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Characteristics of a heritage thinker

Posted by Arkansasgardenboy (My Page) on
Wed, Jul 17, 02 at 10:33

I thought the following article would stimulate our minds. I have been thinking about posting something concerning about real reason for living. What is your purpose in life? What are you hoping to accomplish? You may want to express some goals you have achieved. As we see and hear of failures due to fraud in corporate America, how do we as individuals measure up? By what measure? By what standard? By Whose Standards or Law? Who are you accountable? Just what are your characteristics? Are you who you say and think you are? What proof can you verify? Who is the finest young person you know? Why? What separates he/she from the others?
To find the article, Click on Back to Search page, type in Corporate Character, then click on Corporate Character

Here is a link that might be useful: http://kosassoc.com/cgibin/search.cgi


Follow-Up Postings:

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RE: Characteristics of a heritage thinker

My father, DH, DD and I were in Walmart a few months ago. I put shampoo in the basket.

A while later, I noticed the shampoo was leaking out because DD accidentally sat on it. I cleaned it up and said, "Oh well." We then went and paid, and I bought the shampoo that had leaked.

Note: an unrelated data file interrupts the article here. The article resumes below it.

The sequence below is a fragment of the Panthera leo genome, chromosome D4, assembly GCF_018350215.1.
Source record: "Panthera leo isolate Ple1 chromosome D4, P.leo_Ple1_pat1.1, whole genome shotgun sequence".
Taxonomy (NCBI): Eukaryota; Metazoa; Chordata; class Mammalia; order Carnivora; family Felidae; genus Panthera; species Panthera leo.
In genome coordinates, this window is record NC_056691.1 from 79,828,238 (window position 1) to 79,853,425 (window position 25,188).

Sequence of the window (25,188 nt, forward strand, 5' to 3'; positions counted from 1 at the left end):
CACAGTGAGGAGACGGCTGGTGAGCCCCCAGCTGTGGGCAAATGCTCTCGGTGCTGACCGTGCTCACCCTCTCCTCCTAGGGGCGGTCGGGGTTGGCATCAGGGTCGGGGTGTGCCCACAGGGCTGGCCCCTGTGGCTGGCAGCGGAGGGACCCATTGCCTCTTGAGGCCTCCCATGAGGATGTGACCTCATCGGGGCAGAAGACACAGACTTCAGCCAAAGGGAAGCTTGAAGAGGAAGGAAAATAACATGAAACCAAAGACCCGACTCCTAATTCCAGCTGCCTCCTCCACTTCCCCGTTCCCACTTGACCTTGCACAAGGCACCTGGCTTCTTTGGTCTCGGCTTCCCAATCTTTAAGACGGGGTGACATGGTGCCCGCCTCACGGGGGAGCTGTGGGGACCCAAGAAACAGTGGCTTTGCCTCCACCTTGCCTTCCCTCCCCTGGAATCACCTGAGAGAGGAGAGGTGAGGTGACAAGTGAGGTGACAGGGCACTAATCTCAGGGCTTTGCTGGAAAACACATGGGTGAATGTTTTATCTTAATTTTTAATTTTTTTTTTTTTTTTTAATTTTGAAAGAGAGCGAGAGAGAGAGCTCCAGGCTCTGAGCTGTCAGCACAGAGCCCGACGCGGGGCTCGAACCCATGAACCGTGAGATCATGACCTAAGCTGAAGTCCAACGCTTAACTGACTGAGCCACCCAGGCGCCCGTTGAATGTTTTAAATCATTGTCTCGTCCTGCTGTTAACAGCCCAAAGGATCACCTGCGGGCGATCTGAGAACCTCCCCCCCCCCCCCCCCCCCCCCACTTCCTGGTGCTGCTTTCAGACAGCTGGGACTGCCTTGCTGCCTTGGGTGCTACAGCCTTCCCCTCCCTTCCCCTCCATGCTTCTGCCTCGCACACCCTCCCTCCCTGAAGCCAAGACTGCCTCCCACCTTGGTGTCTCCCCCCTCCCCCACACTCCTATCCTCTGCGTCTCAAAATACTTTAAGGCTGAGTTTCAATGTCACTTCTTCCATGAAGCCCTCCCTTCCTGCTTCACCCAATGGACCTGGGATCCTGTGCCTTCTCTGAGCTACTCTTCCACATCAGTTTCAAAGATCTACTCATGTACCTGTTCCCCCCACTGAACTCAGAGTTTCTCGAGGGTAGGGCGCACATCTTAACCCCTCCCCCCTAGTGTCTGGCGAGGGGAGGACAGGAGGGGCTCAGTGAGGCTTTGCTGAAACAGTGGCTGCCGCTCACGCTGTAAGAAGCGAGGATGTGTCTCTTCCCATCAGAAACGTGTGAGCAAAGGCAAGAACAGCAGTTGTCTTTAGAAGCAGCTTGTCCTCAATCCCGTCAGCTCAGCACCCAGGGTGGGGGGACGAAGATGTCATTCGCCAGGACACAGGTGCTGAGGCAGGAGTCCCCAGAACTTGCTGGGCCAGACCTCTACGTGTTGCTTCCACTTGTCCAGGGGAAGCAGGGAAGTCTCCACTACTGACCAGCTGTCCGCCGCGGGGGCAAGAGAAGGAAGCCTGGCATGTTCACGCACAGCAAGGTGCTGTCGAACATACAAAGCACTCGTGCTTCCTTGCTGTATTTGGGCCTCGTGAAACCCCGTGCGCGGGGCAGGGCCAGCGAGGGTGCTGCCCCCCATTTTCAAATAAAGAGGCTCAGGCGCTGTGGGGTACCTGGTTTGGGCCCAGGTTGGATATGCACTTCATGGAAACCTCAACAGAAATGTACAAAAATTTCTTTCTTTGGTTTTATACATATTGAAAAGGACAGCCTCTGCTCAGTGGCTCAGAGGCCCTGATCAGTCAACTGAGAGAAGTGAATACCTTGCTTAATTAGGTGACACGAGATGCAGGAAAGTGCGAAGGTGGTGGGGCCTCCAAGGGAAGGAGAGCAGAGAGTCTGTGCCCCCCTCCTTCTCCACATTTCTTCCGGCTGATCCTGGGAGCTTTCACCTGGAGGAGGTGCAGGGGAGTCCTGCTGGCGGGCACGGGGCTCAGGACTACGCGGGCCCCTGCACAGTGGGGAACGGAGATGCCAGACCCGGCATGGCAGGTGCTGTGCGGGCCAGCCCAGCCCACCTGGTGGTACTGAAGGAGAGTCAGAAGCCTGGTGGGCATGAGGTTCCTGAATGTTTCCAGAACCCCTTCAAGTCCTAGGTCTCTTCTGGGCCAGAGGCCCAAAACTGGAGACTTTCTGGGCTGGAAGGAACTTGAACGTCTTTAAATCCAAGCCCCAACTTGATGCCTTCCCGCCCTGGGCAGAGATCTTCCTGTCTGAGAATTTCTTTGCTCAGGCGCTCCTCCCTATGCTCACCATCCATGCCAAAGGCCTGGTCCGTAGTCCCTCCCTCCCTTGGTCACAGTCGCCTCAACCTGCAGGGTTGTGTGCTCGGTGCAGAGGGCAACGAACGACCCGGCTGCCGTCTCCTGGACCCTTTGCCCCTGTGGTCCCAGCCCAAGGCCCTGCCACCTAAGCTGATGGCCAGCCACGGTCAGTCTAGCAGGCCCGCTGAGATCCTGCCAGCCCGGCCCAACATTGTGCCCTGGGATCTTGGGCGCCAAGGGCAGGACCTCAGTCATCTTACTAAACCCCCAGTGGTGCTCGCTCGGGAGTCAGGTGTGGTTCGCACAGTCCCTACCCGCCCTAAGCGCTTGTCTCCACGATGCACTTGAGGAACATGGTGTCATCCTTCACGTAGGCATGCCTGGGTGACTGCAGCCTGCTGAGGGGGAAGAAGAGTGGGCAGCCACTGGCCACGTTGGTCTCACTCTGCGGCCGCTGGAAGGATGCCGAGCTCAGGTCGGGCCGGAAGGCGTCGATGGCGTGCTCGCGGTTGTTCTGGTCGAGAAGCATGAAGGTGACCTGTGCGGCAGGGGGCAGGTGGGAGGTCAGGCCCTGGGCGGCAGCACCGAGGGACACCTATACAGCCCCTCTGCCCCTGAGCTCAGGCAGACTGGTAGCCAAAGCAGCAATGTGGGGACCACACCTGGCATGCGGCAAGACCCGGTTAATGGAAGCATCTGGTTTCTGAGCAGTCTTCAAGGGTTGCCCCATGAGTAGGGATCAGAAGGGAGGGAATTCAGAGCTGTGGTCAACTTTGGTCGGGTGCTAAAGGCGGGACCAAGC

Later that day, my dad told me he was impressed that I had not simply put the not-full bottle back on the shelf and grabbed a full one. I said, that would not be right, and would not be fair to the next shopper who may buy it.

Dad told me he was very proud of me, and I told him that throughout life he had set a good example of ethics for my brother and I. I'm far from perfect, but I can't bear to think something I do might do harm to others.

So I'd say one of my role models in life is my Dad.

So I guess my litmus is
a) the law of the country you reside in
b) whether something might do harm to another person (even if it is legal).

As a former WCOM employee who quit last year because I didn't like Bernie's ethics even then, I don't see how he can sit back and see nothing wrong with collecting his $1.7mil/year pension when I know of too many people his greed harmed (including myself and my pension/401k).

I'll quote Tally Sue's favorite quote (sorry TS!! for stealing this!)
"First, do no harm."

Too bad Bernie didn't think that way.


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RE: Characteristics of a heritage thinker

AKgardenboy, that article was certainly worth the search for it. I think it sums up the differences in the way DH and I think. Little things don't bother me because I'm more worried about making my life matter. Every little thing gets on his nerves because he's worried about living for the day. I hope we balance this out for our kids, and that they develop a sense of spontinaiety (sp??) from Dad and responsibility from Mom. I'm trying my hardest to instill it into them.


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RE: Characteristics of a heritage thinker